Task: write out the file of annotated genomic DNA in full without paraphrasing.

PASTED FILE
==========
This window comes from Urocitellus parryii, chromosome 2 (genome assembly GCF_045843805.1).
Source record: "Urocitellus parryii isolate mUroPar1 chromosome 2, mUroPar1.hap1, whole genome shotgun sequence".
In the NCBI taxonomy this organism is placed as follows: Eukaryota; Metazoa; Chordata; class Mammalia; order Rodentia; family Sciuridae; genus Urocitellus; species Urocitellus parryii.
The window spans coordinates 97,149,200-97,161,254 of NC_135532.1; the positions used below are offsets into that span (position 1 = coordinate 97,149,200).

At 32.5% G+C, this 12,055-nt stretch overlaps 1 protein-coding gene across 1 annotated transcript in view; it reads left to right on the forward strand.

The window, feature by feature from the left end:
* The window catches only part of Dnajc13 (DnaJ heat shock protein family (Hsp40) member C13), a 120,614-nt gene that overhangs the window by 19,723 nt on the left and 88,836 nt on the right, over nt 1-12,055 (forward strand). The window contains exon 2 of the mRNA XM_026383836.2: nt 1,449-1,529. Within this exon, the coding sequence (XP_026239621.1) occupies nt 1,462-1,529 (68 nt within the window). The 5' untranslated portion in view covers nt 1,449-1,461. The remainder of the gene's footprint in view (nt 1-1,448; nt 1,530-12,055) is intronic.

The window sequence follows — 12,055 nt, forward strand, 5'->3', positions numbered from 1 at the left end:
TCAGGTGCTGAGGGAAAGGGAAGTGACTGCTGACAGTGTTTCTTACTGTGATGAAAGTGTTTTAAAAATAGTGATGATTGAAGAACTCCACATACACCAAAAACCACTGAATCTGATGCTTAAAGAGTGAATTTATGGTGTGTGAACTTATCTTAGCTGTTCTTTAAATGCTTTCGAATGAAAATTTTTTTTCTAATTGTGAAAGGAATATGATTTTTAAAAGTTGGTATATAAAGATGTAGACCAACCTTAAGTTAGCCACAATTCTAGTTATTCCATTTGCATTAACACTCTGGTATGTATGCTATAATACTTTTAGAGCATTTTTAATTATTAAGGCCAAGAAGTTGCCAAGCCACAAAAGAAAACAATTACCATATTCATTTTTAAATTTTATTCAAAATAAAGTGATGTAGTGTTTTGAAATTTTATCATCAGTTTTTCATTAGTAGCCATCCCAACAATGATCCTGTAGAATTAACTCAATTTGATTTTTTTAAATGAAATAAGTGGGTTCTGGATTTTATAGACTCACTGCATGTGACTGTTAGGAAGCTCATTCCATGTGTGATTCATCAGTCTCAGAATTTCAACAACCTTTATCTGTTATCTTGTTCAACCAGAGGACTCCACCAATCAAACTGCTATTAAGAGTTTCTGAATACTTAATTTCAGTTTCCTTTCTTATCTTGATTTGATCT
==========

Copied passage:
This window comes from Urocitellus parryii, chromosome 2 (genome assembly GCF_045843805.1).
Source record: "Urocitellus parryii isolate mUroPar1 chromosome 2, mUroPar1.hap1, whole genome shotgun sequence".
In the NCBI taxonomy this organism is placed as follows: Eukaryota; Metazoa; Chordata; class Mammalia; order Rodentia; family Sciuridae; genus Urocitellus; species Urocitellus parryii.
The window spans coordinates 97,149,200-97,161,254 of NC_135532.1; the positions used below are offsets into that span (position 1 = coordinate 97,149,200).

At 32.5% G+C, this 12,055-nt stretch overlaps 1 protein-coding gene across 1 annotated transcript in view; it reads left to right on the forward strand.

The window, feature by feature from the left end:
* The window catches only part of Dnajc13 (DnaJ heat shock protein family (Hsp40) member C13), a 120,614-nt gene that overhangs the window by 19,723 nt on the left and 88,836 nt on the right, over nt 1-12,055 (forward strand). The window contains exon 2 of the mRNA XM_026383836.2: nt 1,449-1,529. Within this exon, the coding sequence (XP_026239621.1) occupies nt 1,462-1,529 (68 nt within the window). The 5' untranslated portion in view covers nt 1,449-1,461. The remainder of the gene's footprint in view (nt 1-1,448; nt 1,530-12,055) is intronic.

The window sequence follows — 12,055 nt, forward strand, 5'->3', positions numbered from 1 at the left end:
TCAGGTGCTGAGGGAAAGGGAAGTGACTGCTGACAGTGTTTCTTACTGTGATGAAAGTGTTTTAAAAATAGTGATGATTGAAGAACTCCACATACACCAAAAACCACTGAATCTGATGCTTAAAGAGTGAATTTATGGTGTGTGAACTTATCTTAGCTGTTCTTTAAATGCTTTCGAATGAAAATTTTTTTTCTAATTGTGAAAGGAATATGATTTTTAAAAGTTGGTATATAAAGATGTAGACCAACCTTAAGTTAGCCACAATTCTAGTTATTCCATTTGCATTAACACTCTGGTATGTATGCTATAATACTTTTAGAGCATTTTTAATTATTAAGGCCAAGAAGTTGCCAAGCCACAAAAGAAAACAATTACCATATTCATTTTTAAATTTTATTCAAAATAAAGTGATGTAGTGTTTTGAAATTTTATCATCAGTTTTTCATTAGTAGCCATCCCAACAATGATCCTGTAGAATTAACTCAATTTGATTTTTTTAAATGAAATAAGTGGGTTCTGGATTTTATAGACTCACTGCATGTGACTGTTAGGAAGCTCATTCCATGTGTGATTCATCAGTCTCAGAATTTCAACAACCTTTATCTGTTATCTTGTTCAACCAGAGGACTCCACCAATCAAACTGCTATTAAGAGTTTCTGAATACTTAATTTCAGTTTCCTTTCTTATCTTGATTTGATCT